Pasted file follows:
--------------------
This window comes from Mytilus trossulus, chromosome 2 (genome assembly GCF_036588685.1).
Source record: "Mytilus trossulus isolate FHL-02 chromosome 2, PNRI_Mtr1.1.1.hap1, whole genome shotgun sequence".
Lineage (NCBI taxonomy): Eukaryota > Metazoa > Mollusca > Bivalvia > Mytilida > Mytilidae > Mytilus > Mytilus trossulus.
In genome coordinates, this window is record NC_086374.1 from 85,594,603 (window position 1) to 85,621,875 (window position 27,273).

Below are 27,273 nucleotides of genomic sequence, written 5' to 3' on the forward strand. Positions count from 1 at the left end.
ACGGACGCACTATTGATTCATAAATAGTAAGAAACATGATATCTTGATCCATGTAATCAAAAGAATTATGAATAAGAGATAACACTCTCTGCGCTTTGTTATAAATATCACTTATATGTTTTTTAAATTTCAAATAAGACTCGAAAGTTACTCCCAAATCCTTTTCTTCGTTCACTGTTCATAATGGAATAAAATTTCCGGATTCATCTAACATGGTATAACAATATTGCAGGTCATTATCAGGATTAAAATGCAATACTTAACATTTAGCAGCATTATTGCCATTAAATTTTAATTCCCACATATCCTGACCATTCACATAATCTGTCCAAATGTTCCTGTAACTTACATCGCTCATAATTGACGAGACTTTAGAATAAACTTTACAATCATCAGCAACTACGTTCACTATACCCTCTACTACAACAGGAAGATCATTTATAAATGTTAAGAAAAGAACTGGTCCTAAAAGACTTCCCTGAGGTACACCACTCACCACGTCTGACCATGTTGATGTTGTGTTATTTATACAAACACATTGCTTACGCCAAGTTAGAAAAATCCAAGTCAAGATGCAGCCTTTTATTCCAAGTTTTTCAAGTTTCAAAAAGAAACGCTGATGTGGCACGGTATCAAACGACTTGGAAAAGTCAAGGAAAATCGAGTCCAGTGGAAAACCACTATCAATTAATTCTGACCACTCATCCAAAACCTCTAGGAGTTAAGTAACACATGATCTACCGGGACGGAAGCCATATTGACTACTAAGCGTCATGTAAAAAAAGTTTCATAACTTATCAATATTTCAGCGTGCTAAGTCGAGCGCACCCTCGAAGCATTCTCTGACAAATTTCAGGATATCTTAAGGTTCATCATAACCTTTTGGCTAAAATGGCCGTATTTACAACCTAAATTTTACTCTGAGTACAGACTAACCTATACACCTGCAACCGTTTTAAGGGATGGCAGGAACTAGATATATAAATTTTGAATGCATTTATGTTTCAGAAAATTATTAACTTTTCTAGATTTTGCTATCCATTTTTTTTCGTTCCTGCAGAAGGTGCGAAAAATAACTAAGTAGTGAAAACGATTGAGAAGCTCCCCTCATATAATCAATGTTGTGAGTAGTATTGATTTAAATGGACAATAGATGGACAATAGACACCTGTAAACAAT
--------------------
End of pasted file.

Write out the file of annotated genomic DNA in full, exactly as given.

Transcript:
This window comes from Mytilus trossulus, chromosome 2 (genome assembly GCF_036588685.1).
Source record: "Mytilus trossulus isolate FHL-02 chromosome 2, PNRI_Mtr1.1.1.hap1, whole genome shotgun sequence".
Lineage (NCBI taxonomy): Eukaryota > Metazoa > Mollusca > Bivalvia > Mytilida > Mytilidae > Mytilus > Mytilus trossulus.
In genome coordinates, this window is record NC_086374.1 from 85,594,603 (window position 1) to 85,621,875 (window position 27,273).

Below are 27,273 nucleotides of genomic sequence, written 5' to 3' on the forward strand. Positions count from 1 at the left end.
ACGGACGCACTATTGATTCATAAATAGTAAGAAACATGATATCTTGATCCATGTAATCAAAAGAATTATGAATAAGAGATAACACTCTCTGCGCTTTGTTATAAATATCACTTATATGTTTTTTAAATTTCAAATAAGACTCGAAAGTTACTCCCAAATCCTTTTCTTCGTTCACTGTTCATAATGGAATAAAATTTCCGGATTCATCTAACATGGTATAACAATATTGCAGGTCATTATCAGGATTAAAATGCAATACTTAACATTTAGCAGCATTATTGCCATTAAATTTTAATTCCCACATATCCTGACCATTCACATAATCTGTCCAAATGTTCCTGTAACTTACATCGCTCATAATTGACGAGACTTTAGAATAAACTTTACAATCATCAGCAACTACGTTCACTATACCCTCTACTACAACAGGAAGATCATTTATAAATGTTAAGAAAAGAACTGGTCCTAAAAGACTTCCCTGAGGTACACCACTCACCACGTCTGACCATGTTGATGTTGTGTTATTTATACAAACACATTGCTTACGCCAAGTTAGAAAAATCCAAGTCAAGATGCAGCCTTTTATTCCAAGTTTTTCAAGTTTCAAAAAGAAACGCTGATGTGGCACGGTATCAAACGACTTGGAAAAGTCAAGGAAAATCGAGTCCAGTGGAAAACCACTATCAATTAATTCTGACCACTCATCCAAAACCTCTAGGAGTTAAGTAACACATGATCTACCGGGACGGAAGCCATATTGACTACTAAGCGTCATGTAAAAAAAGTTTCATAACTTATCAATATTTCAGCGTGCTAAGTCGAGCGCACCCTCGAAGCATTCTCTGACAAATTTCAGGATATCTTAAGGTTCATCATAACCTTTTGGCTAAAATGGCCGTATTTACAACCTAAATTTTACTCTGAGTACAGACTAACCTATACACCTGCAACCGTTTTAAGGGATGGCAGGAACTAGATATATAAATTTTGAATGCATTTATGTTTCAGAAAATTATTAACTTTTCTAGATTTTGCTATCCATTTTTTTTCGTTCCTGCAGAAGGTGCGAAAAATAACTAAGTAGTGAAAACGATTGAGAAGCTCCCCTCATATAATCAATGTTGTGAGTAGTATTGATTTAAATGGACAATAGATGGACAATAGACACCTGTAAACAAT